It may read like a tabloid headline, but according to a blog post, Janet Jackson’s 1989 song “Rhythm Nation” has the power to crash laptops. (opens in new tab) On Microsoft’s devblogs, the subsequent vulnerability was CVE database.
This story comes from a Microsoft devblog post (opens in new tab) Raymond Chen recalls a story shared by a colleague back in the days of Windows XP – 2005 or so. Music from Rhythm Nation (a moderate hit for Jackson, reaching number two on the Billboard Hot 100 for which he earned a Grammy nomination for its production). I found that sometimes another laptop that was placed crashed.
As you can imagine, this was very puzzling. Eventually someone applied that massive brain to the problem and realized that the song contained the resonant frequency of the victim’s 5,400 RPM hard drive, rather than the response from the laptop to the quality of the music. I figured it out, so I played a song close to it. The platter wobbled, hit the drive head, and crashed.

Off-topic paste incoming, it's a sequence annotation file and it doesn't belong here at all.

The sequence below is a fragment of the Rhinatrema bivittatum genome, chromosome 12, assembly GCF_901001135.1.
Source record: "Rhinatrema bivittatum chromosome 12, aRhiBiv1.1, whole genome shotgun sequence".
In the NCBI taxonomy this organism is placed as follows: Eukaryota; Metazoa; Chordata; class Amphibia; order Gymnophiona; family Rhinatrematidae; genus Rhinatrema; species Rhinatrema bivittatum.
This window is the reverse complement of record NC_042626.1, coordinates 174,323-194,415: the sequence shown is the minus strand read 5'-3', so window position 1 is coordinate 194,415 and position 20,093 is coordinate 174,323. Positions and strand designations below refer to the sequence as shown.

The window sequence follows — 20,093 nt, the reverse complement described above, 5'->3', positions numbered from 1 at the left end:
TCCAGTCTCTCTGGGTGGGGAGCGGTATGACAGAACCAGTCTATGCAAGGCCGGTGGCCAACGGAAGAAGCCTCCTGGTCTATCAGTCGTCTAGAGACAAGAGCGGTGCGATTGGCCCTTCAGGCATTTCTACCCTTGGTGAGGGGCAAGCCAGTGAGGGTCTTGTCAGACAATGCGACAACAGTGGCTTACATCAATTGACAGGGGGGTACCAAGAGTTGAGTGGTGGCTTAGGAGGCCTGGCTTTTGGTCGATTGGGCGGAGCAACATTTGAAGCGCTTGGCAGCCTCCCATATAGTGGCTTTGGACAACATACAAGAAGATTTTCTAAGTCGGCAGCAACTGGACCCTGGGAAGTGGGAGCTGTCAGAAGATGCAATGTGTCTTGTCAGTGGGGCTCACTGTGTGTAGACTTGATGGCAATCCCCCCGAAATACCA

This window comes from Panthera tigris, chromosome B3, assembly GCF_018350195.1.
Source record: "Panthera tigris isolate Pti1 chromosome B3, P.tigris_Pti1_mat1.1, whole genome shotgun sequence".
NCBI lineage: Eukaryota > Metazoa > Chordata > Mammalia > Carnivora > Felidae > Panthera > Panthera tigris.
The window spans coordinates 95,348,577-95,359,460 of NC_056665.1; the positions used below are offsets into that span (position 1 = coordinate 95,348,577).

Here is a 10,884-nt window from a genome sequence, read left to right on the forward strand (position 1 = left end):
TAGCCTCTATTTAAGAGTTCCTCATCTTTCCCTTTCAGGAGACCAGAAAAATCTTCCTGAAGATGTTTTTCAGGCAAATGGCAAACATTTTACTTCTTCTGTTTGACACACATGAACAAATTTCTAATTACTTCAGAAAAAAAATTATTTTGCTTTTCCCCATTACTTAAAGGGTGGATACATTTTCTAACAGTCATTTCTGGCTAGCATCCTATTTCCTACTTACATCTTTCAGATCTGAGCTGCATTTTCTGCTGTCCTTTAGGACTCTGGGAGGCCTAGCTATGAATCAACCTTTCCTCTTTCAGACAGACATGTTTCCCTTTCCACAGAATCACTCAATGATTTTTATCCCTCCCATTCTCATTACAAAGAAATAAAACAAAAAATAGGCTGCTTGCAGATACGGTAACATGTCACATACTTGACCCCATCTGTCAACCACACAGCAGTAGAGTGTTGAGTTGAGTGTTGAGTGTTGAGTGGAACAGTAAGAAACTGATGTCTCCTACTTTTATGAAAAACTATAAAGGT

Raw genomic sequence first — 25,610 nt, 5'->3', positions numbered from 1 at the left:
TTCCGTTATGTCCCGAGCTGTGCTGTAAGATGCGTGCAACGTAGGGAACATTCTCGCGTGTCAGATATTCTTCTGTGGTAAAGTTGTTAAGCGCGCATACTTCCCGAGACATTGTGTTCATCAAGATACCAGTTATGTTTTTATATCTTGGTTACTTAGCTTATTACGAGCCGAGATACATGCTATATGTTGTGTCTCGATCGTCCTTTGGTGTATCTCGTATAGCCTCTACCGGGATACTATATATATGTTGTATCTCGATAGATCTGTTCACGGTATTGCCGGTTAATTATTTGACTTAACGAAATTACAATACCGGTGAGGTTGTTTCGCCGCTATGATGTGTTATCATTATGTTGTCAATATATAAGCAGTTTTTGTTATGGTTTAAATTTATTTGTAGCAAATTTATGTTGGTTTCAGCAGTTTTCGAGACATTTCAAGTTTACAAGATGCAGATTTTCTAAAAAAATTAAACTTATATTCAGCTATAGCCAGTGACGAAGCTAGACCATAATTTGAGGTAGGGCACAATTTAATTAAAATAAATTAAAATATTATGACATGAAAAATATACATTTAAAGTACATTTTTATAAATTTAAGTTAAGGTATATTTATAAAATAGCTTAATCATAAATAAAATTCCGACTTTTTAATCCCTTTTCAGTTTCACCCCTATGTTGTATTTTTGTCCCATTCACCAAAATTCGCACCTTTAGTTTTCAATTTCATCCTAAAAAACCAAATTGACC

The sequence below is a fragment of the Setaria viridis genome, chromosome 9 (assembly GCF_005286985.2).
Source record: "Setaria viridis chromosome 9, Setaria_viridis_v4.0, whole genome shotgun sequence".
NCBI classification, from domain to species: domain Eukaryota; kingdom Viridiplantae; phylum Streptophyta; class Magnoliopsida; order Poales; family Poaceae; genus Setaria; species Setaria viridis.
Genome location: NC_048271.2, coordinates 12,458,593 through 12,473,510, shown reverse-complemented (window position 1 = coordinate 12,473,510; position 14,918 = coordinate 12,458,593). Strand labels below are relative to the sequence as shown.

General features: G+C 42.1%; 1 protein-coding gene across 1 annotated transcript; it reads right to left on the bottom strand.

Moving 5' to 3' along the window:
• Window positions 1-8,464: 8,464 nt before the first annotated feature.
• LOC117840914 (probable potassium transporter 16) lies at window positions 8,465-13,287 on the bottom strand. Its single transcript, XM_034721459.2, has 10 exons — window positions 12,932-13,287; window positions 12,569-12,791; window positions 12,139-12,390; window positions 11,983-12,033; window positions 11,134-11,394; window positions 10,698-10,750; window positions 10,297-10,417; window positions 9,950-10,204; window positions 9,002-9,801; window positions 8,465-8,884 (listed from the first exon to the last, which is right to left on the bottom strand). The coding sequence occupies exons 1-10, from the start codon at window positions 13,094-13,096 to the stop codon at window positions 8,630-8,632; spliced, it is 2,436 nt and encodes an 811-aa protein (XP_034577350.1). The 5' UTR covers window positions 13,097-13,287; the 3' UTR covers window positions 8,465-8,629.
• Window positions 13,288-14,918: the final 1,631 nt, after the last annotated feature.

As I’m sure you remember from high school, resonance frequency is the property of a material that causes an increase in vibration amplitude when a force is applied at a particular frequency, and when a force is applied at another frequency is not seen in frequency.
Manufacturers of susceptible laptops have responded to the problem by creating custom digital filters that remove frequencies into their audio systems, at least negating the problem of janking Jackson pumping laptops themselves. The problem is gone, as is his 5,400 RPM hard drive in the laptop.
That is, until Chen published his memoir on his blog on August 16th. This seems to have put something in gear or possibly sent out a pulse at the resonant frequency and caused it. new addition (opens in new tab) Added to the Common Vulnerabilities and Exposures registry on August 17th. This vulnerability has been assigned a reference number and has been approved by security vendor Tenable. (opens in new tab).